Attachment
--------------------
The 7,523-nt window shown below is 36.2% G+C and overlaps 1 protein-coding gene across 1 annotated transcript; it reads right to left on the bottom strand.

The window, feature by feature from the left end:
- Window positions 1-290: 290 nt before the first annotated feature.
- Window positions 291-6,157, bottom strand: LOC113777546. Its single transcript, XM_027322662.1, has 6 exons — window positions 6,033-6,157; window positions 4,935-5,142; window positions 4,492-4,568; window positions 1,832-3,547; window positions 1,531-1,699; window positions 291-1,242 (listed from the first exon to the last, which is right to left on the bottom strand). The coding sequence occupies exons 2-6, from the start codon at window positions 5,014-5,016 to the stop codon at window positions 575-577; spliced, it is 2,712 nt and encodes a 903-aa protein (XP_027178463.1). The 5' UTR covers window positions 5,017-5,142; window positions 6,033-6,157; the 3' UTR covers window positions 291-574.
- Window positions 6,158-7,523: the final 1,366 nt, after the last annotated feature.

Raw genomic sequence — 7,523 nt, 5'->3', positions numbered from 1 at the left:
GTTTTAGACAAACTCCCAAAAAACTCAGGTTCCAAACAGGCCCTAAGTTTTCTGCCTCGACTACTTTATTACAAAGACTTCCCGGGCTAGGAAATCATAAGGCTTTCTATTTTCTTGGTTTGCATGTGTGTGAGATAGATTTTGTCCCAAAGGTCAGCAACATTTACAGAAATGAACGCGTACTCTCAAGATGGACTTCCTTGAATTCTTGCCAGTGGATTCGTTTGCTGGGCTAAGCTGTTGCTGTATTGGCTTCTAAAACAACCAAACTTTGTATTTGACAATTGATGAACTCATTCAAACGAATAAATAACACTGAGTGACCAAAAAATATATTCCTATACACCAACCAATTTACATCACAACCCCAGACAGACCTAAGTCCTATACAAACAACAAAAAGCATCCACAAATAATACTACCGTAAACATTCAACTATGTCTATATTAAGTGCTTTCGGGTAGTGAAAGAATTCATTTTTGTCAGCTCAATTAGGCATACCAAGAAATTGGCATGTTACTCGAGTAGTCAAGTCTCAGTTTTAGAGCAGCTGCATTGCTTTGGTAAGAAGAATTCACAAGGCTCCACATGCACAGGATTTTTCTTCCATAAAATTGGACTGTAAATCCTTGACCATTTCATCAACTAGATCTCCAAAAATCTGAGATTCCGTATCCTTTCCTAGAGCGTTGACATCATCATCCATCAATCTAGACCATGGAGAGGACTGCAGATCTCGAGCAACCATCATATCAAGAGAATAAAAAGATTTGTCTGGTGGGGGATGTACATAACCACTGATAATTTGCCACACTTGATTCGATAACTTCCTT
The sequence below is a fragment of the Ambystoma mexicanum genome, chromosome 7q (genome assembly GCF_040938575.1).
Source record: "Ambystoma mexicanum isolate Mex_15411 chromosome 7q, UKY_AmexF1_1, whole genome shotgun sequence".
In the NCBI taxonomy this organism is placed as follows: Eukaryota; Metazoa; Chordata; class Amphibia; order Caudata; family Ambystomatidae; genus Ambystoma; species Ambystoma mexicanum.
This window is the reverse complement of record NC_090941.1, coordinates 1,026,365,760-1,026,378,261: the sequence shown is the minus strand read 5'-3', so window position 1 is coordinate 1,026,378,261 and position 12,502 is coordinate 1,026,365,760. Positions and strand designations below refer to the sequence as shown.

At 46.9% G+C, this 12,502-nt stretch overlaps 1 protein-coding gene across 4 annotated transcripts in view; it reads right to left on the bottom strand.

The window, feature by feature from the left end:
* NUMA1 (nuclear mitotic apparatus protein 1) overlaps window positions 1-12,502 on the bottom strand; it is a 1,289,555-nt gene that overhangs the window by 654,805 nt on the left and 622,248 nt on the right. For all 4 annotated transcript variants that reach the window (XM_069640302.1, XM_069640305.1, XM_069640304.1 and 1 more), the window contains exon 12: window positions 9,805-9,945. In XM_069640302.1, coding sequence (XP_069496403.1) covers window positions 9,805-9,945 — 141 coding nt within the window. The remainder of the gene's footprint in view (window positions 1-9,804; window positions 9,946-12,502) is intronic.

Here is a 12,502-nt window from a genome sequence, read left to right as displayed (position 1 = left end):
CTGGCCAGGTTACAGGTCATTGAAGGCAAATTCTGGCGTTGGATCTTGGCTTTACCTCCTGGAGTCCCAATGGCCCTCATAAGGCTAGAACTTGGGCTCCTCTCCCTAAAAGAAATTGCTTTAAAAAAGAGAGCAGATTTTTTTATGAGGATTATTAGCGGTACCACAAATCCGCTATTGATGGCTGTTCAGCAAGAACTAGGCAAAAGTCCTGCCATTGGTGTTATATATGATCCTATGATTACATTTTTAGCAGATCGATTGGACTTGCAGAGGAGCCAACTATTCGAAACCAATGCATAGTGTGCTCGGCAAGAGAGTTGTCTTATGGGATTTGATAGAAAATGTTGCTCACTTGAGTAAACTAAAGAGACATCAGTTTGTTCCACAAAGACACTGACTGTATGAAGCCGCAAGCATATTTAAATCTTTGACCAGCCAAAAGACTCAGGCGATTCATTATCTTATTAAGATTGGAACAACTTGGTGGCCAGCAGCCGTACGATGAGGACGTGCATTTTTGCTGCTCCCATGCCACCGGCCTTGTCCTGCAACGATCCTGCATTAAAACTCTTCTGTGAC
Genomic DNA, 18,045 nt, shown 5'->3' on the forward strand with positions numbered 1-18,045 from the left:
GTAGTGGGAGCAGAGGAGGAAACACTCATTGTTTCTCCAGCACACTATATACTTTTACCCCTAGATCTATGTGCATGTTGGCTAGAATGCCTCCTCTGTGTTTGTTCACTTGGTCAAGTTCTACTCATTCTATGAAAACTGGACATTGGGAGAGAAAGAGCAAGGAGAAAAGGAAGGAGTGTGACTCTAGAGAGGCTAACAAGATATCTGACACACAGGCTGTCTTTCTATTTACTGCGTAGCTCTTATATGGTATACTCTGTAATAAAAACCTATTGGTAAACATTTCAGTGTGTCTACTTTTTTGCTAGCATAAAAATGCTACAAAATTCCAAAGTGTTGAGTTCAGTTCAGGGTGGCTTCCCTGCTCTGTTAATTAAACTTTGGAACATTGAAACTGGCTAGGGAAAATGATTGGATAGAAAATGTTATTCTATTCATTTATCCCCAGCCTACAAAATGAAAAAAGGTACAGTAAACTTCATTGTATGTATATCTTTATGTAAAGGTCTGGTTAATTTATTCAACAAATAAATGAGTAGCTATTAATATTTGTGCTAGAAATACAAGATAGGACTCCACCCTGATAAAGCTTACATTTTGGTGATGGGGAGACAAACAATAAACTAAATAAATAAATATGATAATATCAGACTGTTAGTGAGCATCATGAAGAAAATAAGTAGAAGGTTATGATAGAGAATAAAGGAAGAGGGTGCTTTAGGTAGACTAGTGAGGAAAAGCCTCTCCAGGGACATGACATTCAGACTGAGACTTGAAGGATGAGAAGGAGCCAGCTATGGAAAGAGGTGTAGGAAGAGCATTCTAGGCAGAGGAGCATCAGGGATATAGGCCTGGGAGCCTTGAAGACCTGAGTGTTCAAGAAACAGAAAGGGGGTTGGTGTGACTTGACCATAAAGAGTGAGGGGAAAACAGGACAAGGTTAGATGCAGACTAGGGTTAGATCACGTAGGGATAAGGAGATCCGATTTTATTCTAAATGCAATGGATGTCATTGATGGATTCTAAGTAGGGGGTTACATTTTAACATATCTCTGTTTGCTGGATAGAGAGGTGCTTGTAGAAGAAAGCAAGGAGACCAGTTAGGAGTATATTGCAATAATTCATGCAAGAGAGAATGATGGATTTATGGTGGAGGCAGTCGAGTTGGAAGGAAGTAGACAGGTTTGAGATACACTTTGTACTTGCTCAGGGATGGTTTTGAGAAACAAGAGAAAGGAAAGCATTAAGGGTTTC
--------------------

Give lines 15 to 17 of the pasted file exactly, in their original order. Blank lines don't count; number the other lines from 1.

Here is a 12,502-nt window from a genome sequence, read left to right as displayed (position 1 = left end):
CTGGCCAGGTTACAGGTCATTGAAGGCAAATTCTGGCGTTGGATCTTGGCTTTACCTCCTGGAGTCCCAATGGCCCTCATAAGGCTAGAACTTGGGCTCCTCTCCCTAAAAGAAATTGCTTTAAAAAAGAGAGCAGATTTTTTTATGAGGATTATTAGCGGTACCACAAATCCGCTATTGATGGCTGTTCAGCAAGAACTAGGCAAAAGTCCTGCCATTGGTGTTATATATGATCCTATGATTACATTTTTAGCAGATCGATTGGACTTGCAGAGGAGCCAACTATTCGAAACCAATGCATAGTGTGCTCGGCAAGAGAGTTGTCTTATGGGATTTGATAGAAAATGTTGCTCACTTGAGTAAACTAAAGAGACATCAGTTTGTTCCACAAAGACACTGACTGTATGAAGCCGCAAGCATATTTAAATCTTTGACCAGCCAAAAGACTCAGGCGATTCATTATCTTATTAAGATTGGAACAACTTGGTGGCCAGCAGCCGTACGATGAGGACGTGCATTTTTGCTGCTCCCATGCCACCGGCCTTGTCCTGCAACGATCCTGCATTAAAACTCTTCTGTGAC
Genomic DNA, 18,045 nt, shown 5'->3' on the forward strand with positions numbered 1-18,045 from the left: